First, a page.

The meme spreads vertically through advertising, television, magazines, books, the Internet and medical research. It is propagated by marketers, models, celebrities, reporters, experts, bloggers, legislators and academicians. It is then spread horizontally from doctor to patient, dietitian to client, friend to friend, wife to husband and parent to child. This meme is also swiftly moving from the United States to the rest of the world. Mark my words, if they start dieting, French Women Will Get Fat.
Some people who spread the meme are carriers but don’t actually manifest it themselves. For instance, some health and fitness professionals eat instinctively without restriction but spread the meme when they put their patients or clients on a diet or rigid exercise regimen.
WHAT POPS INTO YOUR HEAD WHEN YOU THINK OF BREAD?
It’s just bread but you’ve experienced the power of this meme if words like “carbs,” thoughts like “bad” and feelings like “fear” popped up. How did this happen? Atkins of course! The vast majority of people on Atkins gained their weight back (SURPRISE!) but by then it was too late. The meme had already integrated itself into our cultural beliefs.
HOW TO GET RID OF THIS MEME
Take a close look at the “picture of health” you’re painting. Is it constrained by rigid lines and someone else’s choice of colors? Or does it express your individuality, your preferences and your lifestyle? Choose now how you want to create your work of art. If you want to rid yourself of the “restrictive eating is healthy eating” meme, here are some specific steps you can take.
1. Expose the meme. Filter everything you read, hear and say by asking, “Is this restrictive in nature?” (You might be surprised when you start to notice just how pervasive it really is!)
2. Begin to monitor your little voice. (This meme is sneaky so it may be helpful to journal so you capture the real essence of your beliefs, thoughts, feelings and choices.) When you notice restrictive eating thoughts from the second column above, gently replace them with true healthy eating thoughts from the first column.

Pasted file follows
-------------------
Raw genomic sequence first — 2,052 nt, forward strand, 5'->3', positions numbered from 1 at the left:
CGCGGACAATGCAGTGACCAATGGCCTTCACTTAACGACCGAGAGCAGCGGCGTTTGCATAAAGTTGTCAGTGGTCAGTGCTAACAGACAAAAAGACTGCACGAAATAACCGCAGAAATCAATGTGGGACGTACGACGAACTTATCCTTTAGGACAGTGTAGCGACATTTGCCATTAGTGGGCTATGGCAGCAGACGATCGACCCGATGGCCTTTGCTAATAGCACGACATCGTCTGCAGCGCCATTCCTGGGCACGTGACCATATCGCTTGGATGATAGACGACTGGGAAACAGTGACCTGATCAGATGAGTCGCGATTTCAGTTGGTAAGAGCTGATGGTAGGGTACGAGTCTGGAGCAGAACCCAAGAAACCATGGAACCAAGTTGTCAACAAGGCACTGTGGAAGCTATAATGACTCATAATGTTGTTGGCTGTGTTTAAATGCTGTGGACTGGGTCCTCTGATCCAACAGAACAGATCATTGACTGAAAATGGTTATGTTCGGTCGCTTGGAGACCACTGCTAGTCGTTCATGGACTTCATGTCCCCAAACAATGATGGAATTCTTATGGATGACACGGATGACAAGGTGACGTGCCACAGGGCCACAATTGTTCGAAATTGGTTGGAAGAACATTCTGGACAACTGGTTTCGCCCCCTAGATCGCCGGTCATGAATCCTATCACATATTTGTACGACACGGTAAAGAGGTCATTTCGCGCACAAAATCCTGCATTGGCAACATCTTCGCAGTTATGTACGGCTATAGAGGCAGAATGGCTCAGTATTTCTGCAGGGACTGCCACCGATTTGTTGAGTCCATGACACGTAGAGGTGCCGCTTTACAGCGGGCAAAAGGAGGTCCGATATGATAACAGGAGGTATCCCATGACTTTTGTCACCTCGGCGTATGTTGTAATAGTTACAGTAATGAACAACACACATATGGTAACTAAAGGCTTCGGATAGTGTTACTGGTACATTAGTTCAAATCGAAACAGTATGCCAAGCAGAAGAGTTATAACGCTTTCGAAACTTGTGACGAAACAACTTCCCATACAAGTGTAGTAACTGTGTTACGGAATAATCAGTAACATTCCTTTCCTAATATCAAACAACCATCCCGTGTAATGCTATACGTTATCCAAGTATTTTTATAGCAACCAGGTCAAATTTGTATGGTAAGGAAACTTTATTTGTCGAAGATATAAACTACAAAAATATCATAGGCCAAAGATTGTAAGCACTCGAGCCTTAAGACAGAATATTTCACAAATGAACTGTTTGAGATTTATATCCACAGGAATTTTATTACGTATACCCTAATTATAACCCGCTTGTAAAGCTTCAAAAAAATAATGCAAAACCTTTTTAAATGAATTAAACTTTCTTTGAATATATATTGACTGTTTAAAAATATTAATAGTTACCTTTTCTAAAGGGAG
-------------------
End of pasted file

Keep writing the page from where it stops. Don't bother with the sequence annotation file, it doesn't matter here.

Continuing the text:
3. Remember, the meme may have you convinced that you are incapable of managing your weight without rigid rules. Find role models, health care providers and non-diet approaches that don’t propagate the meme. With time, support and new tools you can do it!
4. Use nutrition information as a tool not a weapon. Remember, all foods fit into a healthy diet.
5. Make the healthiest choice you can without feeling deprived. It is balance, variety and moderation.
6. Let go of the belief that you need to eat perfectly – that is the meme talking. Accept that you’ll sometimes regret certain choices you make – that is part of healthy eating. When you don’t get caught up in guilt and shame, you’re able to learn from your experiences.
7. Repeat this often: “It’s just food and I can learn to trust and nourish myself without restriction.”
Discover joy in creating your masterpiece!
Michelle May, M.D.